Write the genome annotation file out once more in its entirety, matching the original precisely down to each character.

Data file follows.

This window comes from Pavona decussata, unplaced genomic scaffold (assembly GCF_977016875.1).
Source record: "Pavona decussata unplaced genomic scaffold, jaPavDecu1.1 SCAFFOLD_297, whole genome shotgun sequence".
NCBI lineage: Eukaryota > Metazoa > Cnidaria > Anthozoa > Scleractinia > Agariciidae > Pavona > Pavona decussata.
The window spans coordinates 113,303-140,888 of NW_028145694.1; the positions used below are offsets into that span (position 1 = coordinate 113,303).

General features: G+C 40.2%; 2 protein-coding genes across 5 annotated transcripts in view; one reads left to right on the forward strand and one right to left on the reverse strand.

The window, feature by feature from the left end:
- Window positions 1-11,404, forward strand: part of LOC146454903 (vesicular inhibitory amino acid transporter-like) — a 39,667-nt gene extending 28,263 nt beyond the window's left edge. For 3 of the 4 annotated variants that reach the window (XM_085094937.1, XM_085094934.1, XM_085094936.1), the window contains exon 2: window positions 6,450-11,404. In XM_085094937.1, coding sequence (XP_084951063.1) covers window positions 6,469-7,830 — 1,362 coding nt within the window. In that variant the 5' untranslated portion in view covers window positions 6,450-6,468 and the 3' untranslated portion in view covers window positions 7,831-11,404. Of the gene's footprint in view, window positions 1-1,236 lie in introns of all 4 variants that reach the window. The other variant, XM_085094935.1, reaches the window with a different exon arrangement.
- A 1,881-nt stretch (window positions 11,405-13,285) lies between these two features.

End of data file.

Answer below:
This window comes from Pavona decussata, unplaced genomic scaffold (assembly GCF_977016875.1).
Source record: "Pavona decussata unplaced genomic scaffold, jaPavDecu1.1 SCAFFOLD_297, whole genome shotgun sequence".
NCBI lineage: Eukaryota > Metazoa > Cnidaria > Anthozoa > Scleractinia > Agariciidae > Pavona > Pavona decussata.
The window spans coordinates 113,303-140,888 of NW_028145694.1; the positions used below are offsets into that span (position 1 = coordinate 113,303).

General features: G+C 40.2%; 2 protein-coding genes across 5 annotated transcripts in view; one reads left to right on the forward strand and one right to left on the reverse strand.

The window, feature by feature from the left end:
- Window positions 1-11,404, forward strand: part of LOC146454903 (vesicular inhibitory amino acid transporter-like) — a 39,667-nt gene extending 28,263 nt beyond the window's left edge. For 3 of the 4 annotated variants that reach the window (XM_085094937.1, XM_085094934.1, XM_085094936.1), the window contains exon 2: window positions 6,450-11,404. In XM_085094937.1, coding sequence (XP_084951063.1) covers window positions 6,469-7,830 — 1,362 coding nt within the window. In that variant the 5' untranslated portion in view covers window positions 6,450-6,468 and the 3' untranslated portion in view covers window positions 7,831-11,404. Of the gene's footprint in view, window positions 1-1,236 lie in introns of all 4 variants that reach the window. The other variant, XM_085094935.1, reaches the window with a different exon arrangement.
- A 1,881-nt stretch (window positions 11,405-13,285) lies between these two features.